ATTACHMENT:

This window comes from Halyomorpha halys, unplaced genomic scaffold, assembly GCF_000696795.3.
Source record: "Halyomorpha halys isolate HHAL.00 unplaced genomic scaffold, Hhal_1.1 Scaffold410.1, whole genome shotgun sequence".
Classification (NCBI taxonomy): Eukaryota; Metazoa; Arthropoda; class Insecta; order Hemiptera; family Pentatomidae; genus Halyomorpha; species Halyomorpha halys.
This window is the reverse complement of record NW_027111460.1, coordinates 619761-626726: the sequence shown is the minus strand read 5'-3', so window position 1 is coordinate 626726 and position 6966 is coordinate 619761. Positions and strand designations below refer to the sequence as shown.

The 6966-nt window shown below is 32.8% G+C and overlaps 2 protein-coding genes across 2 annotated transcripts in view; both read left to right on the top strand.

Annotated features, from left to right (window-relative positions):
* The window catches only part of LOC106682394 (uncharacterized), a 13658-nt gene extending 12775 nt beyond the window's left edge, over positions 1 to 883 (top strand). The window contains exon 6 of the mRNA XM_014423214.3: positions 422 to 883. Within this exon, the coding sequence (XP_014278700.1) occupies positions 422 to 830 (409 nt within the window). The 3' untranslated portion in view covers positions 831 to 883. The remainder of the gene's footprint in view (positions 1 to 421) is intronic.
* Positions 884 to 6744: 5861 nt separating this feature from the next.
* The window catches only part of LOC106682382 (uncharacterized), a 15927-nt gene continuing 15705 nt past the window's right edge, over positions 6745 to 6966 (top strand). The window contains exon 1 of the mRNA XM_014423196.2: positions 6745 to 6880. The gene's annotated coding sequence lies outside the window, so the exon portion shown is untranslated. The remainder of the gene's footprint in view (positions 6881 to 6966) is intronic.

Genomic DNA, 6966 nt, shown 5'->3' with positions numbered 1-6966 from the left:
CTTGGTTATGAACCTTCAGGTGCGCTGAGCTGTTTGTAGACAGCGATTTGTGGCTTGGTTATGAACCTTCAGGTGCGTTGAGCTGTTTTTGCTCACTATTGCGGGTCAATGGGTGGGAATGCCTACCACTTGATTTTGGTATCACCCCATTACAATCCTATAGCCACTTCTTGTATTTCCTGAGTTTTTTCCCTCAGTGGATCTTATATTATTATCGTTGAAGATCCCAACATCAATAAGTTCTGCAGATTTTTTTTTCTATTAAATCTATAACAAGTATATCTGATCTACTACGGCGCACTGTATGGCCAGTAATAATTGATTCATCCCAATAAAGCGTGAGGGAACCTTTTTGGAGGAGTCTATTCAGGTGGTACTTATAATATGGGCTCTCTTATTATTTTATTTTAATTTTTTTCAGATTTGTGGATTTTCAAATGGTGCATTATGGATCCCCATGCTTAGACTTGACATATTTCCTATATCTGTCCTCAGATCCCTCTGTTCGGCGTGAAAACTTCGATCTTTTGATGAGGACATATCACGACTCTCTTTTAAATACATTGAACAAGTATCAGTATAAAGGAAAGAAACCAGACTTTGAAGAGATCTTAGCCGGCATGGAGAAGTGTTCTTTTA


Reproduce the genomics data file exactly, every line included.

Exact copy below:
This window comes from Halyomorpha halys, unplaced genomic scaffold, assembly GCF_000696795.3.
Source record: "Halyomorpha halys isolate HHAL.00 unplaced genomic scaffold, Hhal_1.1 Scaffold410.1, whole genome shotgun sequence".
Classification (NCBI taxonomy): Eukaryota; Metazoa; Arthropoda; class Insecta; order Hemiptera; family Pentatomidae; genus Halyomorpha; species Halyomorpha halys.
This window is the reverse complement of record NW_027111460.1, coordinates 619761-626726: the sequence shown is the minus strand read 5'-3', so window position 1 is coordinate 626726 and position 6966 is coordinate 619761. Positions and strand designations below refer to the sequence as shown.

The 6966-nt window shown below is 32.8% G+C and overlaps 2 protein-coding genes across 2 annotated transcripts in view; both read left to right on the top strand.

Annotated features, from left to right (window-relative positions):
* The window catches only part of LOC106682394 (uncharacterized), a 13658-nt gene extending 12775 nt beyond the window's left edge, over positions 1 to 883 (top strand). The window contains exon 6 of the mRNA XM_014423214.3: positions 422 to 883. Within this exon, the coding sequence (XP_014278700.1) occupies positions 422 to 830 (409 nt within the window). The 3' untranslated portion in view covers positions 831 to 883. The remainder of the gene's footprint in view (positions 1 to 421) is intronic.
* Positions 884 to 6744: 5861 nt separating this feature from the next.
* The window catches only part of LOC106682382 (uncharacterized), a 15927-nt gene continuing 15705 nt past the window's right edge, over positions 6745 to 6966 (top strand). The window contains exon 1 of the mRNA XM_014423196.2: positions 6745 to 6880. The gene's annotated coding sequence lies outside the window, so the exon portion shown is untranslated. The remainder of the gene's footprint in view (positions 6881 to 6966) is intronic.

Genomic DNA, 6966 nt, shown 5'->3' with positions numbered 1-6966 from the left:
CTTGGTTATGAACCTTCAGGTGCGCTGAGCTGTTTGTAGACAGCGATTTGTGGCTTGGTTATGAACCTTCAGGTGCGTTGAGCTGTTTTTGCTCACTATTGCGGGTCAATGGGTGGGAATGCCTACCACTTGATTTTGGTATCACCCCATTACAATCCTATAGCCACTTCTTGTATTTCCTGAGTTTTTTCCCTCAGTGGATCTTATATTATTATCGTTGAAGATCCCAACATCAATAAGTTCTGCAGATTTTTTTTTCTATTAAATCTATAACAAGTATATCTGATCTACTACGGCGCACTGTATGGCCAGTAATAATTGATTCATCCCAATAAAGCGTGAGGGAACCTTTTTGGAGGAGTCTATTCAGGTGGTACTTATAATATGGGCTCTCTTATTATTTTATTTTAATTTTTTTCAGATTTGTGGATTTTCAAATGGTGCATTATGGATCCCCATGCTTAGACTTGACATATTTCCTATATCTGTCCTCAGATCCCTCTGTTCGGCGTGAAAACTTCGATCTTTTGATGAGGACATATCACGACTCTCTTTTAAATACATTGAACAAGTATCAGTATAAAGGAAAGAAACCAGACTTTGAAGAGATCTTAGCCGGCATGGAGAAGTGTTCTTTTA